How much stuff do we keep for the Great One Day? We say things like, “My mom taught me to keep everything in case I need it One Day.” or “I’m going to fix that One Day.” or “I’m going to make something else with that One Day.” One Day is not a day. Today is a day. Tomorrow. Yesterday. This Thursday is a day, but One Day is not a day.
There is a generational curse of Clutter Keeping and I think it’s roots are embedded in learned behavior.
If you’re not familiar with the term generational curse, you could assume the definition fairly accurately, although I hate the word curse because growing up in a very superstitious Italian family, that word was not one to be taken lightly. However the term generational curse is a bit less dooming and is used within my church family to explain the succession of vices or habitual stumbling blocks from one generation to another. Generational curses can be broken. Being cursed by an Italian, I’m not so sure.
In my family we struggle with the generational curse of excessive worrying. I accredit much of this to how much superstitions played a part in our family values. As a young adult I denounced all superstitions in my life because I realized I was living in a state of constant anxiety. These beliefs gave me a false since of control, but also doom on my life. I felt like I could never do right enough.
Most of the memories I have of my grandmother was her insisting that she was going to be dead by the next year. She lived to be 91, but I think she was predicting her death for at least half of her life. I think it was because she constantly lived with the fear that some illogical doing of her own would eventually take her out. I didn’t want to pass this behavior on to my daughter, so I worked to halt this generational curse on our family.
But anyway, lets get back to the topic of stuff. We like to keep things for the sake of the Great One Day. At one time this may have been practical but today it’s making us miserable. Only a few generations ago, America was thriving on small business, high quality, long lasting products. The saying, “They don’t make things like they used to.” is getting more true everyday.
My grandmother was born in 1920. She would have been 100 years old this March. Over the span of her life time, I believe we’ve transitioned from less, higher quality goods to more, lower quality goods in circulation.
At a young age, my grandmother would have enjoyed new inventions such as automobiles, radios, TV (black and white only), and washing machines.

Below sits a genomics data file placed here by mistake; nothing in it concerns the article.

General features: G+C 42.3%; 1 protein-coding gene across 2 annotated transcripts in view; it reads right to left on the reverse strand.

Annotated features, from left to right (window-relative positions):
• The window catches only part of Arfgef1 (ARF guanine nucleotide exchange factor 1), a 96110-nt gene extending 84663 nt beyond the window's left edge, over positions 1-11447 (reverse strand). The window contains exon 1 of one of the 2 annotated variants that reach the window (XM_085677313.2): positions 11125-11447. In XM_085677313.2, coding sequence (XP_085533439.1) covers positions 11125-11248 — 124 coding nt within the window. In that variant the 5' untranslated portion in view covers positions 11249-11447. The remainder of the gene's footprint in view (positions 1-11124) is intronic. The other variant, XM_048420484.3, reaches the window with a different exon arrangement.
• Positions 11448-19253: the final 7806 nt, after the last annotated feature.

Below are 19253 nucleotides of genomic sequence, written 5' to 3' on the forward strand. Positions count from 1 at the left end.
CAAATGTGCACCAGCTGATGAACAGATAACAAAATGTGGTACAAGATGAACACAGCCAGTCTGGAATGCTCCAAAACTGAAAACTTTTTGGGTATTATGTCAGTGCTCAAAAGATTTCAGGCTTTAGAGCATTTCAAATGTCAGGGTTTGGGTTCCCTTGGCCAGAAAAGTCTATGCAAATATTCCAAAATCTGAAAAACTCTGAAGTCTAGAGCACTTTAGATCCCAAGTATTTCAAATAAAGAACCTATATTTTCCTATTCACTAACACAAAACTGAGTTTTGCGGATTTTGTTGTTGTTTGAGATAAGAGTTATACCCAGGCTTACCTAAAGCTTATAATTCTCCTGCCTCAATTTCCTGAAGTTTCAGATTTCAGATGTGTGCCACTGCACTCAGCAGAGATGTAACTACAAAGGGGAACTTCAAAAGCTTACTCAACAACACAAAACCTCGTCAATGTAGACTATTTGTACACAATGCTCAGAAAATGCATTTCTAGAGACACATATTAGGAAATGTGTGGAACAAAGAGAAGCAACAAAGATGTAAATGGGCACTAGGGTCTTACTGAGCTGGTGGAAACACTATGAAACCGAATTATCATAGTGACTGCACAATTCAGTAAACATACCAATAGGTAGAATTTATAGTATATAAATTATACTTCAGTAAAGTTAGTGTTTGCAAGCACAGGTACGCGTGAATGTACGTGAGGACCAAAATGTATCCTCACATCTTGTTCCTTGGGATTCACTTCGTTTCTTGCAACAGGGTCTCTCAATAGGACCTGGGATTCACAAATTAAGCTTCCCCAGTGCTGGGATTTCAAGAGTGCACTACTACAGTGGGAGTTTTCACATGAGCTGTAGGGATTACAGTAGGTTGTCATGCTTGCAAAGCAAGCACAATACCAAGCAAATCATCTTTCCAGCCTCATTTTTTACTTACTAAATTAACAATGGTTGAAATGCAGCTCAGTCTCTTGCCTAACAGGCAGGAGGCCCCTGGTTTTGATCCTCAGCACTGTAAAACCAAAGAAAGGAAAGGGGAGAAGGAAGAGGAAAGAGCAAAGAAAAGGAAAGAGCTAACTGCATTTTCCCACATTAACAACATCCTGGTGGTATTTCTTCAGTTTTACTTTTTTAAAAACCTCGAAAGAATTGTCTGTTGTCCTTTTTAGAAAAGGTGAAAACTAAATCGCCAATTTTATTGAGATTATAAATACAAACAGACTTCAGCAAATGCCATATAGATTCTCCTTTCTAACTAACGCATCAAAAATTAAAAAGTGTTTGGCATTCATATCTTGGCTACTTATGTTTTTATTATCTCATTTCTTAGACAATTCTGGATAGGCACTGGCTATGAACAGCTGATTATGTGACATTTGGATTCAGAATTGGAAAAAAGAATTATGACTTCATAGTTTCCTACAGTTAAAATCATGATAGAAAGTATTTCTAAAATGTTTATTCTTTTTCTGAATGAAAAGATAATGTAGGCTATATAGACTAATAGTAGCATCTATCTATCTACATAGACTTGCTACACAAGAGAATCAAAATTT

My mother at a young age enjoyed inventions like cassette tapes, microwaves, and cordless (not cell) phones. She is also part of the generation that experienced the rise of fast food.
Today, we have blankets with sleeves, cords to hold our cordless ear pods, and terms like fast furniture to describe cheaply made furniture that is made to look good but never expected to last more than 5 years.
We’ve been so accustomed to low quality products that we don’t even expect most of what we buy to last but only months or a few years. And while the old saying, “They don’t make things like they used to.” is proving truer than ever, the old saying, “You might want to keep that just in case.” still replays in our heads every time we need to get rid of something. We have too much and access to too much. We can’t keep it all, nor is it all worth keeping.
Our moms and grandmothers aren’t to blame for our inclination to clutter. They had no idea how consumerism would be in our adult generation. It’s just learned behavior passed down from a time when it may have actually made sense to keep nearly everything.
When I think about my grandmother enjoying a CAR as a new and exciting way of life, it really puts a perspective on how I live today and how much I can live without. It also makes me realize one fact that has remained consistent – to have fewer, high quality items is still better than too many, low quality things.
So let’s look at these truths and realize that we face a great challenge today, clutter-wise. We have the ability to purchase more luxuries and conveniences than ever before and cheaper than ever before. Higher quality, longer lasting purchases are still a smarter decision, but we have to be intentional to find out where those products are and also make sure that we are buying items that work for our lives, not products that we are made to believe will make our lives more efficient.
In my post The Fastest Way to Clutter, I talked about filling a home with functional furniture as opposed to filler pieces. Our stuff needs to serve us, not the other way around. Every thing we take into our home becomes another thing to manage. If we are ever going to beat the cycle of clutter, we need to retrain our minds from, “You might want to keep that just in case.” to a more appropriate incite for where we are today. Ask, “Is the convenience worth the consumption?” An item in and of itself my be functional, but when you decide to purchase it, will that functionality/convenience be worth the time you’ll invest in managing the product, or will it be something buried in a pile of clutter waiting on the Great One Day?
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